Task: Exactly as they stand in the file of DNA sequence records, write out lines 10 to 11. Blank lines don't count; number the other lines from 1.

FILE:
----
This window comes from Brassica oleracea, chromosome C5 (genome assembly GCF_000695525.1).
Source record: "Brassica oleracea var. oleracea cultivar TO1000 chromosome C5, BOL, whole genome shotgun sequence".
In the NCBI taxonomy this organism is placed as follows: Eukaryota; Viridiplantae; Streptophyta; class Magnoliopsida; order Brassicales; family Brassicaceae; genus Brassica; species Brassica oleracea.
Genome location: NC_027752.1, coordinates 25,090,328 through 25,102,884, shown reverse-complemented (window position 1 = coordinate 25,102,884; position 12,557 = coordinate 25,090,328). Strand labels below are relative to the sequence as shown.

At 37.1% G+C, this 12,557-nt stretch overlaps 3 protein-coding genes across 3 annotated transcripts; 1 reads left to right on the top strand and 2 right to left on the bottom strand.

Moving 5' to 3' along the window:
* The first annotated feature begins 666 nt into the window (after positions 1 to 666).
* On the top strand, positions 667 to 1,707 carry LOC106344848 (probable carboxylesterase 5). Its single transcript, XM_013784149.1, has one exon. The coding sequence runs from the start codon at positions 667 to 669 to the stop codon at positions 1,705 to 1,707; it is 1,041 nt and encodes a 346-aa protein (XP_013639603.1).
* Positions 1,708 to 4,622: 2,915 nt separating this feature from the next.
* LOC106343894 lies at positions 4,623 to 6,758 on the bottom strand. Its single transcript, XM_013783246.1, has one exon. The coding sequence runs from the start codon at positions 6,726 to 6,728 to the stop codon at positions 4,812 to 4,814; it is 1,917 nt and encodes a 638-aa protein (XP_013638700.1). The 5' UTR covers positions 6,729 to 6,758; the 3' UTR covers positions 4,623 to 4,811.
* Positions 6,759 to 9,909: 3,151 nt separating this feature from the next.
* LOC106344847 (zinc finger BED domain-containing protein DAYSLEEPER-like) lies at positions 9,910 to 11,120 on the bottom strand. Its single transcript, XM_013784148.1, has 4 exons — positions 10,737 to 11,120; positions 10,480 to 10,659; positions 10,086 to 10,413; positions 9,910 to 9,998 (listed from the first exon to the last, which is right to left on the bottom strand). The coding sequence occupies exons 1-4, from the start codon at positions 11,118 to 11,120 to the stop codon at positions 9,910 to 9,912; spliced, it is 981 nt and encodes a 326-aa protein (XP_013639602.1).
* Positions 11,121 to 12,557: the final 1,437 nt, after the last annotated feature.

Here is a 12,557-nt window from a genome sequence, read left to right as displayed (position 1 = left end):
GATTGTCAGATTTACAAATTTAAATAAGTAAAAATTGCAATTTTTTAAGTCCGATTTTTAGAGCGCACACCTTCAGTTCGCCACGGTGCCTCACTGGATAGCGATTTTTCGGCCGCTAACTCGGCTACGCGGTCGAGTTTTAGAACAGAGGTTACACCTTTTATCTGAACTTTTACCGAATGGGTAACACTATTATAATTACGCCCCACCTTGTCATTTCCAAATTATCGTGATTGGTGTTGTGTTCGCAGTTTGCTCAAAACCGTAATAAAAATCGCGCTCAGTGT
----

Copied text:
* LOC106343894 lies at positions 4,623 to 6,758 on the bottom strand. Its single transcript, XM_013783246.1, has one exon. The coding sequence runs from the start codon at positions 6,726 to 6,728 to the stop codon at positions 4,812 to 4,814; it is 1,917 nt and encodes a 638-aa protein (XP_013638700.1). The 5' UTR covers positions 6,729 to 6,758; the 3' UTR covers positions 4,623 to 4,811.
* Positions 6,759 to 9,909: 3,151 nt separating this feature from the next.